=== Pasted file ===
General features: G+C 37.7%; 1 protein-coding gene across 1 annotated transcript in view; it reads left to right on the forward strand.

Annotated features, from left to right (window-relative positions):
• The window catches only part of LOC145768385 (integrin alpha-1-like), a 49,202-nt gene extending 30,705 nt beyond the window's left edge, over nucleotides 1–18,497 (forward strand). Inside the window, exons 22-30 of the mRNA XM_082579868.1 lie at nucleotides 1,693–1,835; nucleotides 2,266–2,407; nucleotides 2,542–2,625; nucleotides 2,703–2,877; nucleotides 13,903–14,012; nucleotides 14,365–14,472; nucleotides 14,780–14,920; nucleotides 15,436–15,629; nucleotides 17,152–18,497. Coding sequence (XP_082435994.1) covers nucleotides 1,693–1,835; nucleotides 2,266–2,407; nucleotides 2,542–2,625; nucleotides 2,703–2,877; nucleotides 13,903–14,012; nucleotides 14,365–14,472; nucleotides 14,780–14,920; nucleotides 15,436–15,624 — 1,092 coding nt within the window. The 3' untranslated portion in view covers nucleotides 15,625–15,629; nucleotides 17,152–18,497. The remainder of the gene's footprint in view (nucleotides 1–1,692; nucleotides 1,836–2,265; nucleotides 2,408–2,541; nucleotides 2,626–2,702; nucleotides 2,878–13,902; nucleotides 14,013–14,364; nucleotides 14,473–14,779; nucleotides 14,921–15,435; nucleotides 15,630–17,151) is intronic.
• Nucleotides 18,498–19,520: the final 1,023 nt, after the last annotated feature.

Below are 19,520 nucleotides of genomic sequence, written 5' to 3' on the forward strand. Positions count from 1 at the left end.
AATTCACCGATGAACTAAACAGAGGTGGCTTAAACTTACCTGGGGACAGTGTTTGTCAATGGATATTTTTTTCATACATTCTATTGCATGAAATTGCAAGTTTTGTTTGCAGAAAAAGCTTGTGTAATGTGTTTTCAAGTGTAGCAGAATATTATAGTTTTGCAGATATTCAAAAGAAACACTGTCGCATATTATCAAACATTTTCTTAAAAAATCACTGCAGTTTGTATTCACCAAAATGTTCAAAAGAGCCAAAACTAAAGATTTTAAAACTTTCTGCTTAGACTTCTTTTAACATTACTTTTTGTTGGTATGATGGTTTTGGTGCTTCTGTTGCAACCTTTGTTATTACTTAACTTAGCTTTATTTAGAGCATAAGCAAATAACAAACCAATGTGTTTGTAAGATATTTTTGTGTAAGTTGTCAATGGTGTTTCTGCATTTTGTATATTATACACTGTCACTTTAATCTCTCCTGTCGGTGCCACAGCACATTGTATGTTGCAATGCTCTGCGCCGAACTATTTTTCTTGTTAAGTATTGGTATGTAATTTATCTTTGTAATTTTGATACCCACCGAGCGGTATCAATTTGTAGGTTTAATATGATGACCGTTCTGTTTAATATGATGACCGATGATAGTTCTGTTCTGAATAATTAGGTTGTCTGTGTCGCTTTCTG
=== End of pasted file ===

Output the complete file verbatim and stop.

General features: G+C 37.7%; 1 protein-coding gene across 1 annotated transcript in view; it reads left to right on the forward strand.

Annotated features, from left to right (window-relative positions):
• The window catches only part of LOC145768385 (integrin alpha-1-like), a 49,202-nt gene extending 30,705 nt beyond the window's left edge, over nucleotides 1–18,497 (forward strand). Inside the window, exons 22-30 of the mRNA XM_082579868.1 lie at nucleotides 1,693–1,835; nucleotides 2,266–2,407; nucleotides 2,542–2,625; nucleotides 2,703–2,877; nucleotides 13,903–14,012; nucleotides 14,365–14,472; nucleotides 14,780–14,920; nucleotides 15,436–15,629; nucleotides 17,152–18,497. Coding sequence (XP_082435994.1) covers nucleotides 1,693–1,835; nucleotides 2,266–2,407; nucleotides 2,542–2,625; nucleotides 2,703–2,877; nucleotides 13,903–14,012; nucleotides 14,365–14,472; nucleotides 14,780–14,920; nucleotides 15,436–15,624 — 1,092 coding nt within the window. The 3' untranslated portion in view covers nucleotides 15,625–15,629; nucleotides 17,152–18,497. The remainder of the gene's footprint in view (nucleotides 1–1,692; nucleotides 1,836–2,265; nucleotides 2,408–2,541; nucleotides 2,626–2,702; nucleotides 2,878–13,902; nucleotides 14,013–14,364; nucleotides 14,473–14,779; nucleotides 14,921–15,435; nucleotides 15,630–17,151) is intronic.
• Nucleotides 18,498–19,520: the final 1,023 nt, after the last annotated feature.

Below are 19,520 nucleotides of genomic sequence, written 5' to 3' on the forward strand. Positions count from 1 at the left end.
AATTCACCGATGAACTAAACAGAGGTGGCTTAAACTTACCTGGGGACAGTGTTTGTCAATGGATATTTTTTTCATACATTCTATTGCATGAAATTGCAAGTTTTGTTTGCAGAAAAAGCTTGTGTAATGTGTTTTCAAGTGTAGCAGAATATTATAGTTTTGCAGATATTCAAAAGAAACACTGTCGCATATTATCAAACATTTTCTTAAAAAATCACTGCAGTTTGTATTCACCAAAATGTTCAAAAGAGCCAAAACTAAAGATTTTAAAACTTTCTGCTTAGACTTCTTTTAACATTACTTTTTGTTGGTATGATGGTTTTGGTGCTTCTGTTGCAACCTTTGTTATTACTTAACTTAGCTTTATTTAGAGCATAAGCAAATAACAAACCAATGTGTTTGTAAGATATTTTTGTGTAAGTTGTCAATGGTGTTTCTGCATTTTGTATATTATACACTGTCACTTTAATCTCTCCTGTCGGTGCCACAGCACATTGTATGTTGCAATGCTCTGCGCCGAACTATTTTTCTTGTTAAGTATTGGTATGTAATTTATCTTTGTAATTTTGATACCCACCGAGCGGTATCAATTTGTAGGTTTAATATGATGACCGTTCTGTTTAATATGATGACCGATGATAGTTCTGTTCTGAATAATTAGGTTGTCTGTGTCGCTTTCTG